31 July

August 2015 Competitions checked by Arts Law

Each month Arts Law reviews a number of competitions for their terms and conditions dealing with copyright and moral rights, and rates those terms and conditions out of 5 stars. As such, it is a limited review and not a broad review of all terms and conditions including the prize. Entrants should always weigh up Arts Law’s ratings against the prize and possible profile-raising which may result from being a finalist or winner; it may be that a competition with a low star rating awards a wonderful prize! Artists are welcome to contact Arts Law for legal advice on the terms of a competition. We also invite competition organisers to contact Arts Law for best practice assistance to make their terms and conditions fairer for artists.

Read more about the rating system here.

By accepting the terms and conditions of a competition, artists should be aware that they are entering a legally binding contract. For more information on competition conditions see our free information sheet here.


1 competition this month received 4 / 5 stars

The “Linden Postcard Show” has achieved a good rating because it requires a non-exclusive licence from finalists only (instead of all entrants) for the limited purpose of publicity and promotion of the Show. For an even better rating the licence should be limited in time and there should be a positive undertaking by the organisers to attribute the creators when their entries are used.


  • Linden Postcard Show – deadline 17 August 2015

3 competitions received 3 / 5 stars

The terms of the “Eutick Memorial Still Life Award” (EMSLA) require a non-exclusive licence from all entrants for an unlimited time but limited to archival, catalogue and publicity purposes. Ideally the purpose should be further limited to publicity of the award. For a perfect rating the licence should be from finalists/winners, limited in time and there should be a term requiring attribution of  the creators (while it appears from the organiser’s website that they do attribute artists at least online, best practice is to nevertheless include it as a term of the competition). With that all said, the chance to win $18,000 and a solo art exhibition is no doubt attractive for entrants.

The “My Story My Content Short Film Competition” requires all entrants to grant a licence for all or part of their entries to be used by the competition organisers in “any manner they choose”. This is too broad, although at least it is limited in time to seven years. There is also no term requiring the organisers to attribute the creators when using the films. Best practice would be to require the licence from only finalists/winners and that the licence be for the limited purpose of promotion/publicity of the Competition. There should also be a term requiring the organisers to attribute the creators when it uses the films.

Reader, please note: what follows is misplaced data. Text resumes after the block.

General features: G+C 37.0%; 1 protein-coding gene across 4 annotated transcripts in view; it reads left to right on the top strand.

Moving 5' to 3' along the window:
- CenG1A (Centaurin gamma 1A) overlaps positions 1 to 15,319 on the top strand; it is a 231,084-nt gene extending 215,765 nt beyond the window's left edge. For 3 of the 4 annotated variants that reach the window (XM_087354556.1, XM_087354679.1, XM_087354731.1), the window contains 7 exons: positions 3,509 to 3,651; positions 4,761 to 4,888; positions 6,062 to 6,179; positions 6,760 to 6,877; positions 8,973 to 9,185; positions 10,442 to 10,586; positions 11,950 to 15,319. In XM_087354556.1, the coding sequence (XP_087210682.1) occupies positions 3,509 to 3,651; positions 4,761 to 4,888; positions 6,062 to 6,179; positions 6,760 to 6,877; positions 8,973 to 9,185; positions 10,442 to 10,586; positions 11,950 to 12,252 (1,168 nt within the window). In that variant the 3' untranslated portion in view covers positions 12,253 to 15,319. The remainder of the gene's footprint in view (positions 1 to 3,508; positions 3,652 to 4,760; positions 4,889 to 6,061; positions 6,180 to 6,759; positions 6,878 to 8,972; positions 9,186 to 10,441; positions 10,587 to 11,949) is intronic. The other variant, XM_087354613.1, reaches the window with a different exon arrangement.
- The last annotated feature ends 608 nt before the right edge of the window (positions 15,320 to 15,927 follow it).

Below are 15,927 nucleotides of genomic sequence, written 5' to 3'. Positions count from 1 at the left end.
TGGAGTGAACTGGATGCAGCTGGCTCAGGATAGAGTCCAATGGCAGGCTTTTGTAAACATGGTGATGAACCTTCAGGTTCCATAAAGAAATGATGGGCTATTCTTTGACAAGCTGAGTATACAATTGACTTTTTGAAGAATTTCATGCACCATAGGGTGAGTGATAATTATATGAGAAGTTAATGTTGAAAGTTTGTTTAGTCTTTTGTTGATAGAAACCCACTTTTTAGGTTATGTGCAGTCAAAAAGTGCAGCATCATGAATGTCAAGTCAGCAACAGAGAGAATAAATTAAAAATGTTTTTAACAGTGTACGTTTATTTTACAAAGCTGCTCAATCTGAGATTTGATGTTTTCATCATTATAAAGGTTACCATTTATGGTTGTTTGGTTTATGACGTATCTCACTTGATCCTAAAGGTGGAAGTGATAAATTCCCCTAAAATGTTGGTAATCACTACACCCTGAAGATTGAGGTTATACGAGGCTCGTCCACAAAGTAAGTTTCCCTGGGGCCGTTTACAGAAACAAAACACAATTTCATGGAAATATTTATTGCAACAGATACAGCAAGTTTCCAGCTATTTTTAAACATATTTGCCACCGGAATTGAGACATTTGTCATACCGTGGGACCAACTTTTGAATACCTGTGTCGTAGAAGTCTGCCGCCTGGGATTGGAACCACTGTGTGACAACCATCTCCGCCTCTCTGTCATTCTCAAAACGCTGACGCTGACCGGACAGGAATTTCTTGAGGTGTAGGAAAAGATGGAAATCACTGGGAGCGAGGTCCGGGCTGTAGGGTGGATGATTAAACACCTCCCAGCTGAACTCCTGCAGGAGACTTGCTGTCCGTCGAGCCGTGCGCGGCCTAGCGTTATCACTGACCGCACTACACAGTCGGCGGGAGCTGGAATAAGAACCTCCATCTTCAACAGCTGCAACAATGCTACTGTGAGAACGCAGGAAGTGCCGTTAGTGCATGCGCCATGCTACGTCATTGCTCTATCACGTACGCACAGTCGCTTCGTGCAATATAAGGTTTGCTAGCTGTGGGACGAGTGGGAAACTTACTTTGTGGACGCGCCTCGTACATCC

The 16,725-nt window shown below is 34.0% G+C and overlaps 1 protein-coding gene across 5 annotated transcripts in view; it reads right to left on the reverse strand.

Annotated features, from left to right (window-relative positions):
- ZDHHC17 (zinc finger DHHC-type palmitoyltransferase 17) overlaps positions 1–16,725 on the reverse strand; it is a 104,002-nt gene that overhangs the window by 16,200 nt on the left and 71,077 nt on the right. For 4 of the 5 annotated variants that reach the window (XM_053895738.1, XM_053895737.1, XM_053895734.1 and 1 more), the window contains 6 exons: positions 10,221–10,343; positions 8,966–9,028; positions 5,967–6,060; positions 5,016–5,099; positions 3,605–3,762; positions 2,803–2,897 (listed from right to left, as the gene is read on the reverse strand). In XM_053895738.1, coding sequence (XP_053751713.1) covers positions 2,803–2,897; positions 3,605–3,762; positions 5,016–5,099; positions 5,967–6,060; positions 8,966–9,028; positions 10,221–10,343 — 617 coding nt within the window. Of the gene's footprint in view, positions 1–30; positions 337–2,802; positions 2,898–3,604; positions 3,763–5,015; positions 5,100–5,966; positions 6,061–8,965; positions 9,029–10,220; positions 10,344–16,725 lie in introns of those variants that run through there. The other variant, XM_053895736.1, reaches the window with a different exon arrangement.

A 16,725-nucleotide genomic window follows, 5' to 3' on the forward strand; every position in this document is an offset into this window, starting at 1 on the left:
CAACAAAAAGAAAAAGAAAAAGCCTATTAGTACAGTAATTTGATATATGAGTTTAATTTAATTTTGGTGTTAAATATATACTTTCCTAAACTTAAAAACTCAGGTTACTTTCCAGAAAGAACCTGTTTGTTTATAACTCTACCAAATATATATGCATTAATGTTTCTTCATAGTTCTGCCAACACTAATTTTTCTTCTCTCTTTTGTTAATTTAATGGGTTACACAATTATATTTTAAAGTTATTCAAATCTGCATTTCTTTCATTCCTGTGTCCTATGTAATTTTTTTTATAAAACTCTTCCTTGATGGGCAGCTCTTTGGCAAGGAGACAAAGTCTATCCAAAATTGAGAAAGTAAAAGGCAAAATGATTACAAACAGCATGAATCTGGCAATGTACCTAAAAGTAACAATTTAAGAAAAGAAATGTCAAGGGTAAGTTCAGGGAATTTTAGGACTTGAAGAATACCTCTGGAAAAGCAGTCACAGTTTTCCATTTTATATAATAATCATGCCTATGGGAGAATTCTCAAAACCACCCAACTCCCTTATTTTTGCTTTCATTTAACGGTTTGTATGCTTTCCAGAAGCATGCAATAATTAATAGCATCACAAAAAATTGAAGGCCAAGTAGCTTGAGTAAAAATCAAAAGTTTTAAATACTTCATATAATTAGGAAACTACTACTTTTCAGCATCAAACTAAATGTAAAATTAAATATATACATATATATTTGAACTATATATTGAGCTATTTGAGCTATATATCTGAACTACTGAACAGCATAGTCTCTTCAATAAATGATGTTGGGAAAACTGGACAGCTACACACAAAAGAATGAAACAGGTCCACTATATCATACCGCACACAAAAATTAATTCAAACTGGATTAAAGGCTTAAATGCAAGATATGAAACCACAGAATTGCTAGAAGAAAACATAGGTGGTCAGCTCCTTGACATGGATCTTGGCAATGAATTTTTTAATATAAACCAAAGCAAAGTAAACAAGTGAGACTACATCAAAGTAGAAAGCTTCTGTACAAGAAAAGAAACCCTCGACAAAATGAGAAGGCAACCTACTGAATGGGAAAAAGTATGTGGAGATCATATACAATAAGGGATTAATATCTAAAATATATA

Turning to literature, the terms of the “Cowley Literary Award” describe, somewhat confusingly, some overlapping licences required from all entrants.  It is at least clear that a non- exclusive licence is required from all entrants, for an unlimited period of time but for the limited purpose of promoting the award, and on that basis the award has been rated 3 out of 5 stars. The terms should be clearer when describing the different licences required. For a perfect rating, licences should be required from finalists/winners only instead of from all entrants, and be limited in time.  It is great though that the organisers will credit the author, although it would have been better if the words “where possible” were omitted.  


  • My Story My Content Short Film Competition – deadline 10 August 2015
  • Eutick Memorial Still Life Award – 21 August 2015
  • Cowley Literary Award  – deadline 31 August 2015


2 competitions received 2 / 5 stars

Dealing with different subject matter but containing very similar licensing terms, are the “Collision” competition (for artworks and multimedia about particle physics) and the “The Kirra Galleries Emerging and New Artist Award 2015” (for glass art). Both require a non-exclusive licence from all entrants, unlimited in time and unlimited in purpose and without an undertaking by the organisers to attribute the creators.  Perfect ratings would have been awarded if the licences were required from finalists/winners instead of all entrants, restricted in time and purpose, and included a term to attribute the creators. An additional comment about the Collision competition is that the licence includes preparing derivative works of the entries; this is going too far. Any licence should be limited to the use of the entry in its submitted form only. Beyond that, the creator’s written consent should first sought.


  • The Kirra Galleries Emerging and New Artist Award 2015 – deadline 14 August 2015
  • Collision  – 25 August 2015

Further information

Please email us at [email protected] to tell us about any competitions or prizes you think we should check. 

See more about Arts Law's campaign to improve competition terms and conditions in the Prizes and Competitions section.